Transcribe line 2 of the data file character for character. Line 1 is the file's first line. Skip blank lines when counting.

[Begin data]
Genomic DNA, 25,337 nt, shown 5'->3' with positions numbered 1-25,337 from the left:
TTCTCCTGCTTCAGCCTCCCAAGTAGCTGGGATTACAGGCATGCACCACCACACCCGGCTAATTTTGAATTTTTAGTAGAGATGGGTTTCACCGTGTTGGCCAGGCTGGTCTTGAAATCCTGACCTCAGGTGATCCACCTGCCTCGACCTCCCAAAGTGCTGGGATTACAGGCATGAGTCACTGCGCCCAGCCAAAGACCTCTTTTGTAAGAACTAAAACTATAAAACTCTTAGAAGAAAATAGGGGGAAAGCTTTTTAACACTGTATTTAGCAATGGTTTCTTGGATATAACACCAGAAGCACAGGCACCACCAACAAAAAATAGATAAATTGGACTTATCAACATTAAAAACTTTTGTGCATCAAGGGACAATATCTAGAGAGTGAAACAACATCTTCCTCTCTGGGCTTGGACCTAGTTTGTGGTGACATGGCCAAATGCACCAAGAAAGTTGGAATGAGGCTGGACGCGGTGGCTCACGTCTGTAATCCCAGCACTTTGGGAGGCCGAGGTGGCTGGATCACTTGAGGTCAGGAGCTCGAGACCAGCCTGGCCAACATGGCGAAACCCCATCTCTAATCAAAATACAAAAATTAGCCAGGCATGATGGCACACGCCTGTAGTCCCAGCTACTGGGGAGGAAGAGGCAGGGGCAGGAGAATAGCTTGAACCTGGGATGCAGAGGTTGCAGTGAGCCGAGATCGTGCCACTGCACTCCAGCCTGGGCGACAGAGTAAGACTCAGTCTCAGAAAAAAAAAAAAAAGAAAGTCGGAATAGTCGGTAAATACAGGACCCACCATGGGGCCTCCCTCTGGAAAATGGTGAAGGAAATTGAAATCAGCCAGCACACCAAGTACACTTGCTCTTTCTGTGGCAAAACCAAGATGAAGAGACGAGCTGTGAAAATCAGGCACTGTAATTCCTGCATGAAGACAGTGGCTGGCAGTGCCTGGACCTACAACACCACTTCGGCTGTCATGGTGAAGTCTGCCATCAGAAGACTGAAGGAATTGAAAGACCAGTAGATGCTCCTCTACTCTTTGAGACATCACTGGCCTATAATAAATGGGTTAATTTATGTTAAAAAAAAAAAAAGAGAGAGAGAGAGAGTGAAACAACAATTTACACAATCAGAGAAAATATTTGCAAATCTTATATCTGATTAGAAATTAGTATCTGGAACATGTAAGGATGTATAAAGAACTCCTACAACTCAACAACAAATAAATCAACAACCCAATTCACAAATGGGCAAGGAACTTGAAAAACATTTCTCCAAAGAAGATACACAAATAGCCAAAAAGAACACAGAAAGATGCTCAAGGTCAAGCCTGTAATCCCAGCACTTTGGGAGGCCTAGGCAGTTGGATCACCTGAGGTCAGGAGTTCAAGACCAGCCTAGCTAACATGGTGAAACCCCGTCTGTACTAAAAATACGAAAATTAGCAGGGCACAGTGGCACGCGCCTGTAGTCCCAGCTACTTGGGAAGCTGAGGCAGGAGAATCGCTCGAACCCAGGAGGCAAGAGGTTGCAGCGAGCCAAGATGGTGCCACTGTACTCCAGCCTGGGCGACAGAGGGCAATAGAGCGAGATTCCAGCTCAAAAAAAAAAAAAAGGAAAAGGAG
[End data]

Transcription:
TTCTCCTGCTTCAGCCTCCCAAGTAGCTGGGATTACAGGCATGCACCACCACACCCGGCTAATTTTGAATTTTTAGTAGAGATGGGTTTCACCGTGTTGGCCAGGCTGGTCTTGAAATCCTGACCTCAGGTGATCCACCTGCCTCGACCTCCCAAAGTGCTGGGATTACAGGCATGAGTCACTGCGCCCAGCCAAAGACCTCTTTTGTAAGAACTAAAACTATAAAACTCTTAGAAGAAAATAGGGGGAAAGCTTTTTAACACTGTATTTAGCAATGGTTTCTTGGATATAACACCAGAAGCACAGGCACCACCAACAAAAAATAGATAAATTGGACTTATCAACATTAAAAACTTTTGTGCATCAAGGGACAATATCTAGAGAGTGAAACAACATCTTCCTCTCTGGGCTTGGACCTAGTTTGTGGTGACATGGCCAAATGCACCAAGAAAGTTGGAATGAGGCTGGACGCGGTGGCTCACGTCTGTAATCCCAGCACTTTGGGAGGCCGAGGTGGCTGGATCACTTGAGGTCAGGAGCTCGAGACCAGCCTGGCCAACATGGCGAAACCCCATCTCTAATCAAAATACAAAAATTAGCCAGGCATGATGGCACACGCCTGTAGTCCCAGCTACTGGGGAGGAAGAGGCAGGGGCAGGAGAATAGCTTGAACCTGGGATGCAGAGGTTGCAGTGAGCCGAGATCGTGCCACTGCACTCCAGCCTGGGCGACAGAGTAAGACTCAGTCTCAGAAAAAAAAAAAAAAGAAAGTCGGAATAGTCGGTAAATACAGGACCCACCATGGGGCCTCCCTCTGGAAAATGGTGAAGGAAATTGAAATCAGCCAGCACACCAAGTACACTTGCTCTTTCTGTGGCAAAACCAAGATGAAGAGACGAGCTGTGAAAATCAGGCACTGTAATTCCTGCATGAAGACAGTGGCTGGCAGTGCCTGGACCTACAACACCACTTCGGCTGTCATGGTGAAGTCTGCCATCAGAAGACTGAAGGAATTGAAAGACCAGTAGATGCTCCTCTACTCTTTGAGACATCACTGGCCTATAATAAATGGGTTAATTTATGTTAAAAAAAAAAAAAGAGAGAGAGAGAGAGTGAAACAACAATTTACACAATCAGAGAAAATATTTGCAAATCTTATATCTGATTAGAAATTAGTATCTGGAACATGTAAGGATGTATAAAGAACTCCTACAACTCAACAACAAATAAATCAACAACCCAATTCACAAATGGGCAAGGAACTTGAAAAACATTTCTCCAAAGAAGATACACAAATAGCCAAAAAGAACACAGAAAGATGCTCAAGGTCAAGCCTGTAATCCCAGCACTTTGGGAGGCCTAGGCAGTTGGATCACCTGAGGTCAGGAGTTCAAGACCAGCCTAGCTAACATGGTGAAACCCCGTCTGTACTAAAAATACGAAAATTAGCAGGGCACAGTGGCACGCGCCTGTAGTCCCAGCTACTTGGGAAGCTGAGGCAGGAGAATCGCTCGAACCCAGGAGGCAAGAGGTTGCAGCGAGCCAAGATGGTGCCACTGTACTCCAGCCTGGGCGACAGAGGGCAATAGAGCGAGATTCCAGCTCAAAAAAAAAAAAAAGGAAAAGGAG